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DNA helix
Image by Spencer Phillips

A comprehensive RNA and DNA sequencing platform can guide treatment decisions for late-stage and drug-resistant multiple myeloma (MM), according to a study published in JCO Precision Oncology.

Researchers used the platform to generate treatment suggestions for 64 MM patients who had exhausted all approved treatment options.

Of the 21 evaluable patients who received the sequencing-recommended therapies, 67% achieved a response. Five patients had ongoing responses at the end of the trial.

“Our study shows how a precision medicine approach incorporating RNA sequencing may identify viable and effective therapeutic options beyond the current FDA-approved armamentarium for multiple myeloma patients,” said study author Samir Parekh, MD, of the Icahn School of Medicine at Mount Sinai in New York, New York.

“The trial has allowed us to test the accuracy of our platform, laying the foundation for our next-generation precision medicine framework.”

Dr Parekh and his colleagues used DNA and RNA sequencing data to generate personalized treatment recommendations for 64 heavily pretreated MM patients.

The patients had received a median of 7 lines of therapy. Most patients (61%) were male, their median age was 59 (range, 40-85), and 67% had high-risk cytogenetics.

The sequencing data yielded treatment recommendations for 63 patients. Twenty-six patients (42%) actually received at least 1 of the recommended treatments.

The treatments (given alone or in combination) were:

  • Trametinib (n=16)—recommended because of mutations in NRAS or KRAS
  • Venetoclax (n=8)—recommended because of high BCL2 expression
  • Panobinostat (n=6)—recommended due to activation of the HDAC pathway and/or by RNA-based drug repurposing selecting the pan-HDAC inhibitor vorinostat
  • Dabrafenib (n=1)—recommended because of concurrent BRAF and RAS mutations
  • Etoposide (n=2)—selected by RNA-based drug repurposing.

Twenty-one patients were evaluable for response. The researchers noted that 11 of these patients received treatment based on RNA findings, 8 based on DNA, and 2 based on both.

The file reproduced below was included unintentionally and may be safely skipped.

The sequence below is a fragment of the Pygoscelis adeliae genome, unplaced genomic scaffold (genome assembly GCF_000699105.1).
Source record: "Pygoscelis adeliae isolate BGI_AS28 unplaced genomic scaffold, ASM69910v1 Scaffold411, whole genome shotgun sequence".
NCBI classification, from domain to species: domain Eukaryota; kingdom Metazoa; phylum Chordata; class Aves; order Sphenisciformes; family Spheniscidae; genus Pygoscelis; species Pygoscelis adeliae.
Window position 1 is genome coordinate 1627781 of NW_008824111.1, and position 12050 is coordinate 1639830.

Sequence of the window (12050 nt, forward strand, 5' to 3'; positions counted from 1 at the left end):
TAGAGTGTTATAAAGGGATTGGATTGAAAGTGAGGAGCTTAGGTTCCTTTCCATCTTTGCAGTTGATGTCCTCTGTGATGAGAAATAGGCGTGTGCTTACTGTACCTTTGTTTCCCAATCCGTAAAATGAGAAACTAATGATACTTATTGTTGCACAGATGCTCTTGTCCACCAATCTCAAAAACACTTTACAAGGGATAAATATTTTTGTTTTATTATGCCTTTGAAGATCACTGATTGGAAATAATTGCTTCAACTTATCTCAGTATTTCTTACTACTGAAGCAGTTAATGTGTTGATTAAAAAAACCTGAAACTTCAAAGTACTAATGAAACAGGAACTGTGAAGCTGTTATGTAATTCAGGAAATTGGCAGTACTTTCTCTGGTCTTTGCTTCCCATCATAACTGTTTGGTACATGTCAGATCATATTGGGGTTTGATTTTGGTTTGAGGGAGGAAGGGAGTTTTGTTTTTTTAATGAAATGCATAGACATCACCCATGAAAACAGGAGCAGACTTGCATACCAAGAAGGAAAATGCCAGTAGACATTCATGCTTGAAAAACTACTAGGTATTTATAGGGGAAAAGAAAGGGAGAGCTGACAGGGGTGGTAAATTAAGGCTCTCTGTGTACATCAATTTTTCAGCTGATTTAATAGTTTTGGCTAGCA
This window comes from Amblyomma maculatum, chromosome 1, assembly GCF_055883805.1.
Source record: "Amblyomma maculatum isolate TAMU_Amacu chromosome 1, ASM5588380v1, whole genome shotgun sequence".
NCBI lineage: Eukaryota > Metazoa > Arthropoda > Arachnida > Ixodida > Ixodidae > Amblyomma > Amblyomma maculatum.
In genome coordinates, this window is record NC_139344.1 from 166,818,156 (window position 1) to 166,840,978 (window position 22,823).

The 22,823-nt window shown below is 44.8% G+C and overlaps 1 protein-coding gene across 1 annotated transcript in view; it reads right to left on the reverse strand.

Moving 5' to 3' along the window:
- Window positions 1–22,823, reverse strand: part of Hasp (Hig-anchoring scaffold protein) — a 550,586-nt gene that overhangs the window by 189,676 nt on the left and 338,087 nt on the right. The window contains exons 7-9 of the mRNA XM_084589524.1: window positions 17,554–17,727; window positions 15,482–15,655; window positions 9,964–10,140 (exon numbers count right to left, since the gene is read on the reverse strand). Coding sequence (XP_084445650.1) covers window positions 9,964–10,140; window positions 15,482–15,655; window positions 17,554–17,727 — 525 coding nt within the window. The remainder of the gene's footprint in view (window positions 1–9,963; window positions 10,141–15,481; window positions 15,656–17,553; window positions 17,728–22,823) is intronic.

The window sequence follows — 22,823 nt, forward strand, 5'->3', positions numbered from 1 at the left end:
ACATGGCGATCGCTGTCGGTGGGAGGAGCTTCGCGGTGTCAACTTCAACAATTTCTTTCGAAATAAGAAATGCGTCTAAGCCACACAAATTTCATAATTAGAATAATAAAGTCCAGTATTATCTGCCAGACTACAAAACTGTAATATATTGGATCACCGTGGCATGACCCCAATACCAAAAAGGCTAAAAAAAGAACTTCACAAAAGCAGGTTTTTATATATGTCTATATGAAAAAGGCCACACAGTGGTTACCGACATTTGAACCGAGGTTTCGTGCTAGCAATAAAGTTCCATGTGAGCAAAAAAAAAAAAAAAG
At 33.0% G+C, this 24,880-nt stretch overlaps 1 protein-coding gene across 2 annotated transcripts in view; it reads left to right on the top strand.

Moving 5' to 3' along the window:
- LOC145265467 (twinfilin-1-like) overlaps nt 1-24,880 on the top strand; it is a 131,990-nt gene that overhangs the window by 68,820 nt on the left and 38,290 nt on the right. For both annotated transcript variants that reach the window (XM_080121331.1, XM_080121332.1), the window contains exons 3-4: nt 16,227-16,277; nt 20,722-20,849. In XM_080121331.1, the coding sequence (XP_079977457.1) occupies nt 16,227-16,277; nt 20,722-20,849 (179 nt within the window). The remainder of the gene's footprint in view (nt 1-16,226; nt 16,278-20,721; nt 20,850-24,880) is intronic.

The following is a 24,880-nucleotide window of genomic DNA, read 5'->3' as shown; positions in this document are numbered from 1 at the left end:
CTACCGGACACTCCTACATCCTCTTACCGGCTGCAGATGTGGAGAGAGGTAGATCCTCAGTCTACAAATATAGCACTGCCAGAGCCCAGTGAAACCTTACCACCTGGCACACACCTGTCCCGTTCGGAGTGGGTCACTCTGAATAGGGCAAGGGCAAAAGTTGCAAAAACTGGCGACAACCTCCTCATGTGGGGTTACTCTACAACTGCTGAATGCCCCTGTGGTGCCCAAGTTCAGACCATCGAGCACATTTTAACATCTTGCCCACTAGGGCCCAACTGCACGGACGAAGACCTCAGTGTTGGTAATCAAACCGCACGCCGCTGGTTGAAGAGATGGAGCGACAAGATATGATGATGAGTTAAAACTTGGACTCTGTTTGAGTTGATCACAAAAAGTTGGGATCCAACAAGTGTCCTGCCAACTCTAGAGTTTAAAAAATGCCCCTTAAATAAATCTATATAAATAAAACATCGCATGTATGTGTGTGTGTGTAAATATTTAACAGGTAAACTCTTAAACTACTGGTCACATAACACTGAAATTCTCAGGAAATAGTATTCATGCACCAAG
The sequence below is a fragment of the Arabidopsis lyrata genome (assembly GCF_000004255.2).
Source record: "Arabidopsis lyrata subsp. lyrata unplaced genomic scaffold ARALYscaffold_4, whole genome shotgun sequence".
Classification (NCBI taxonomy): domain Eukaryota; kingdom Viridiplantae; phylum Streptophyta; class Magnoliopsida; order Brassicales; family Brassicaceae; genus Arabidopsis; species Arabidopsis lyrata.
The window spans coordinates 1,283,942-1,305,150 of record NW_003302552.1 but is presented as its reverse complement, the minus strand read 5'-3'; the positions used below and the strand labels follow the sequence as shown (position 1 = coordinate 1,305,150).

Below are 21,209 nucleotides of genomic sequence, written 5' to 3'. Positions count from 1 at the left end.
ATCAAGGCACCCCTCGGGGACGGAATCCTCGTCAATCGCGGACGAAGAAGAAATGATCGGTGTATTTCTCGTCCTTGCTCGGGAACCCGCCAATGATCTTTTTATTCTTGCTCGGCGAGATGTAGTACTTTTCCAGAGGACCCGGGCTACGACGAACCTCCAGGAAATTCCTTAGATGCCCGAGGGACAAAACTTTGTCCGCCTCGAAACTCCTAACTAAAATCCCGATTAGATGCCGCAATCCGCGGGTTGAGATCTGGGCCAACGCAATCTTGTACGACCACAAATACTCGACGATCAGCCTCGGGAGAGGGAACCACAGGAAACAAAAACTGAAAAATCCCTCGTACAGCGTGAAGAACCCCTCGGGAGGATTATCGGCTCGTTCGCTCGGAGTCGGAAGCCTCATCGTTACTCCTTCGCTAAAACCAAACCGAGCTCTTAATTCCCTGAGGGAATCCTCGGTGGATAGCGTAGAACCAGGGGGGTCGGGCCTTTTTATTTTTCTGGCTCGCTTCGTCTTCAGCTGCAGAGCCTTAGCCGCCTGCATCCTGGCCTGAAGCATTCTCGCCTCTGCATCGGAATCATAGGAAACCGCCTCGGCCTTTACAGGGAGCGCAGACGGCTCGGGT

One patient achieved a complete response, 3 had a very good partial response, 10 had a partial response, 2 had a minimal response (25% reduction of disease marker), 3 had stable disease, and 2 progressed.

That means the overall response rate was 66.6% (14/21), and the clinical benefit rate (minimal response or better) was 76.2% (16/21).

The median duration of response was 131 days (range, 37-372), and 5 patients were still in response at the end of the study (September, 1, 2017).

Mount Sinai researchers have received funding to develop a clinical trial that will incorporate machine learning algorithms into this precision medicine platform, which will implement interactive learning techniques to refine the predictions based on a patient’s success with the therapies and a physician’s opinion of the treatment plan.

“This research is part of an accelerating paradigm shift in cancer therapy where treatment may be given based on the specific genomic alterations observed in a patient’s tumor rather than on the tumor histology or tissue type,” said study author Joel Dudley, PhD, of the Icahn School of Medicine at Mount Sinai.

“RNA sequencing will likely complement current precision medicine strategies in the near future due to its ability to capture more dynamic aspects of unique tumor biology and provide information beyond what is capable with DNA alone.”


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